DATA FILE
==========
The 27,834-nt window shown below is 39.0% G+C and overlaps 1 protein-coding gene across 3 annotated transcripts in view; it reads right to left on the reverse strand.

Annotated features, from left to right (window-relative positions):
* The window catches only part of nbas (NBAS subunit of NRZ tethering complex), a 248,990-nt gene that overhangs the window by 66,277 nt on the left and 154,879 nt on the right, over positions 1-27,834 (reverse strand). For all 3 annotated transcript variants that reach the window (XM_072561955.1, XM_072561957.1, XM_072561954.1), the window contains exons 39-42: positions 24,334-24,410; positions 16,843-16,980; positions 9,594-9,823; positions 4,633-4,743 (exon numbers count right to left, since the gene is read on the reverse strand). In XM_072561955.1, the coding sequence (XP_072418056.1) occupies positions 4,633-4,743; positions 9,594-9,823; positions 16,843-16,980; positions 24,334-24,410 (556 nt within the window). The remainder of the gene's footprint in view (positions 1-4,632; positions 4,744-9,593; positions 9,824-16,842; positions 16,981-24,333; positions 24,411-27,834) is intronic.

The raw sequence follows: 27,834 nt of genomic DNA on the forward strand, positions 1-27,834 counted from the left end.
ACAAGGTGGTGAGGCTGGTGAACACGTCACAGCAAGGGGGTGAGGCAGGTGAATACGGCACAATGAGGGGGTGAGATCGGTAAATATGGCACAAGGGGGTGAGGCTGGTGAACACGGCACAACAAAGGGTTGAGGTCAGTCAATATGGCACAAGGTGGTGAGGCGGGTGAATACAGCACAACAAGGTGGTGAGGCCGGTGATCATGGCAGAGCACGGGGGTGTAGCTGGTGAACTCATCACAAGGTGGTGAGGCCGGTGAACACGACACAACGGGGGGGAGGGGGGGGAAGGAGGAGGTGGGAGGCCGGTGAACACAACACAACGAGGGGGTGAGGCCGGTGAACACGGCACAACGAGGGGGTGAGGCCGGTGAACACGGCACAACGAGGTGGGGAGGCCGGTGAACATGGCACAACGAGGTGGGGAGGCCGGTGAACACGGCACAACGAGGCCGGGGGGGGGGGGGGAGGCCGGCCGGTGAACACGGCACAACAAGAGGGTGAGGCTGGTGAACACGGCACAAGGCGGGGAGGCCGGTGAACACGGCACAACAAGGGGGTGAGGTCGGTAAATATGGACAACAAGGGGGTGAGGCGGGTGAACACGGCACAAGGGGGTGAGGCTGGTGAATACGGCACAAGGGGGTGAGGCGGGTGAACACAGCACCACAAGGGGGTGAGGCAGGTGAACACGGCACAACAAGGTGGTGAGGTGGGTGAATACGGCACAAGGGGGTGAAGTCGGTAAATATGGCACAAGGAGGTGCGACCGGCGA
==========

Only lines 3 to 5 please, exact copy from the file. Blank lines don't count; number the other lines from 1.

* The window catches only part of nbas (NBAS subunit of NRZ tethering complex), a 248,990-nt gene that overhangs the window by 66,277 nt on the left and 154,879 nt on the right, over positions 1-27,834 (reverse strand). For all 3 annotated transcript variants that reach the window (XM_072561955.1, XM_072561957.1, XM_072561954.1), the window contains exons 39-42: positions 24,334-24,410; positions 16,843-16,980; positions 9,594-9,823; positions 4,633-4,743 (exon numbers count right to left, since the gene is read on the reverse strand). In XM_072561955.1, the coding sequence (XP_072418056.1) occupies positions 4,633-4,743; positions 9,594-9,823; positions 16,843-16,980; positions 24,334-24,410 (556 nt within the window). The remainder of the gene's footprint in view (positions 1-4,632; positions 4,744-9,593; positions 9,824-16,842; positions 16,981-24,333; positions 24,411-27,834) is intronic.

The raw sequence follows: 27,834 nt of genomic DNA on the forward strand, positions 1-27,834 counted from the left end.
ACAAGGTGGTGAGGCTGGTGAACACGTCACAGCAAGGGGGTGAGGCAGGTGAATACGGCACAATGAGGGGGTGAGATCGGTAAATATGGCACAAGGGGGTGAGGCTGGTGAACACGGCACAACAAAGGGTTGAGGTCAGTCAATATGGCACAAGGTGGTGAGGCGGGTGAATACAGCACAACAAGGTGGTGAGGCCGGTGATCATGGCAGAGCACGGGGGTGTAGCTGGTGAACTCATCACAAGGTGGTGAGGCCGGTGAACACGACACAACGGGGGGGAGGGGGGGGAAGGAGGAGGTGGGAGGCCGGTGAACACAACACAACGAGGGGGTGAGGCCGGTGAACACGGCACAACGAGGGGGTGAGGCCGGTGAACACGGCACAACGAGGTGGGGAGGCCGGTGAACATGGCACAACGAGGTGGGGAGGCCGGTGAACACGGCACAACGAGGCCGGGGGGGGGGGGGGAGGCCGGCCGGTGAACACGGCACAACAAGAGGGTGAGGCTGGTGAACACGGCACAAGGCGGGGAGGCCGGTGAACACGGCACAACAAGGGGGTGAGGTCGGTAAATATGGACAACAAGGGGGTGAGGCGGGTGAACACGGCACAAGGGGGTGAGGCTGGTGAATACGGCACAAGGGGGTGAGGCGGGTGAACACAGCACCACAAGGGGGTGAGGCAGGTGAACACGGCACAACAAGGTGGTGAGGTGGGTGAATACGGCACAAGGGGGTGAAGTCGGTAAATATGGCACAAGGAGGTGCGACCGGCGA